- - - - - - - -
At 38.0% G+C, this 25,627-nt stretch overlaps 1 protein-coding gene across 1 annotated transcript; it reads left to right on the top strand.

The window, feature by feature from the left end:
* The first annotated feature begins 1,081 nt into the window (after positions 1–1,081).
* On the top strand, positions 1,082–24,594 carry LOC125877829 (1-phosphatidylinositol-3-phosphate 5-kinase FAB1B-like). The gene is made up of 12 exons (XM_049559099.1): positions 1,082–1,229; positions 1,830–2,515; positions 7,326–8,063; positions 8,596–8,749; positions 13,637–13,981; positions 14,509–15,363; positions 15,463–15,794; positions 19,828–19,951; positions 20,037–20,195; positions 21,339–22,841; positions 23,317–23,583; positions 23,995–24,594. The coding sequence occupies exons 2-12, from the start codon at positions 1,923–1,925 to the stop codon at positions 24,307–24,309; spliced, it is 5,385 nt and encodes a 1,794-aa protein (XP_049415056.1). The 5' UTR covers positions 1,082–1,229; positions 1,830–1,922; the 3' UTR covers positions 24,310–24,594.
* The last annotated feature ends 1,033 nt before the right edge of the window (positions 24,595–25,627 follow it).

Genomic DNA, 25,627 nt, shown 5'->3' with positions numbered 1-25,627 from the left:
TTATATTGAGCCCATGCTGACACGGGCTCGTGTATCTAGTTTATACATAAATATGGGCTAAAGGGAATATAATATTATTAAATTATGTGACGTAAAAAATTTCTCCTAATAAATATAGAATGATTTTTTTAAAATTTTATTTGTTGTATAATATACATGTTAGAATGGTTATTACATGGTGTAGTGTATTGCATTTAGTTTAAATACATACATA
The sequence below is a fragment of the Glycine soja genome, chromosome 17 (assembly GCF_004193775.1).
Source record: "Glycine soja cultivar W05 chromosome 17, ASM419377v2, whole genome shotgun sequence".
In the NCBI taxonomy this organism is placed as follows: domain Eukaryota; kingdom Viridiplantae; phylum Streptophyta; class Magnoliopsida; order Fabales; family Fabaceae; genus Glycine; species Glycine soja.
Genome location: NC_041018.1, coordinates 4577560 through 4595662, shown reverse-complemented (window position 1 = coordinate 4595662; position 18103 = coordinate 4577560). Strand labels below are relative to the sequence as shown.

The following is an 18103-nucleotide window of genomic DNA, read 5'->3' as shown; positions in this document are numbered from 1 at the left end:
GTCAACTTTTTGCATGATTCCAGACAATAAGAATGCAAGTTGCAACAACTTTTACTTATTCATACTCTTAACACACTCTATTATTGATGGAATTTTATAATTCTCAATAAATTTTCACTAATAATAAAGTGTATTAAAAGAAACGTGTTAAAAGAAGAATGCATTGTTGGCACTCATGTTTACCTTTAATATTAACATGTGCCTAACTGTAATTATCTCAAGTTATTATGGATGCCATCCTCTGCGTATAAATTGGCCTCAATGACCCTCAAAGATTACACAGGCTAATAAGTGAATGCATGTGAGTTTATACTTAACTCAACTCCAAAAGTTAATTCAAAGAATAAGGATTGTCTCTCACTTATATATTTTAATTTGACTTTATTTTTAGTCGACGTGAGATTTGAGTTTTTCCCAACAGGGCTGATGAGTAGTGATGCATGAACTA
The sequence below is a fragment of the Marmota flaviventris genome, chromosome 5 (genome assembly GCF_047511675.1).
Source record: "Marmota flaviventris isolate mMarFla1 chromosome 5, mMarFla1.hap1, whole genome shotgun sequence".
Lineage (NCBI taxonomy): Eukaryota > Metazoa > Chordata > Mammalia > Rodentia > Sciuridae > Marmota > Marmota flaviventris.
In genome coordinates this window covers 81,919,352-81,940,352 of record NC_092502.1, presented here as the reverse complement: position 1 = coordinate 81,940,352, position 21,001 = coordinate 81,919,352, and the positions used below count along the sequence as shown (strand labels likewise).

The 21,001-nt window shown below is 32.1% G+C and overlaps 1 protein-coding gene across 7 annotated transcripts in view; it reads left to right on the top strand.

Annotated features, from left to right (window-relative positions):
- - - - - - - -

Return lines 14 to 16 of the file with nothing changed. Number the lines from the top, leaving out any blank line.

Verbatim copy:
The sequence below is a fragment of the Marmota flaviventris genome, chromosome 5 (genome assembly GCF_047511675.1).
Source record: "Marmota flaviventris isolate mMarFla1 chromosome 5, mMarFla1.hap1, whole genome shotgun sequence".
Lineage (NCBI taxonomy): Eukaryota > Metazoa > Chordata > Mammalia > Rodentia > Sciuridae > Marmota > Marmota flaviventris.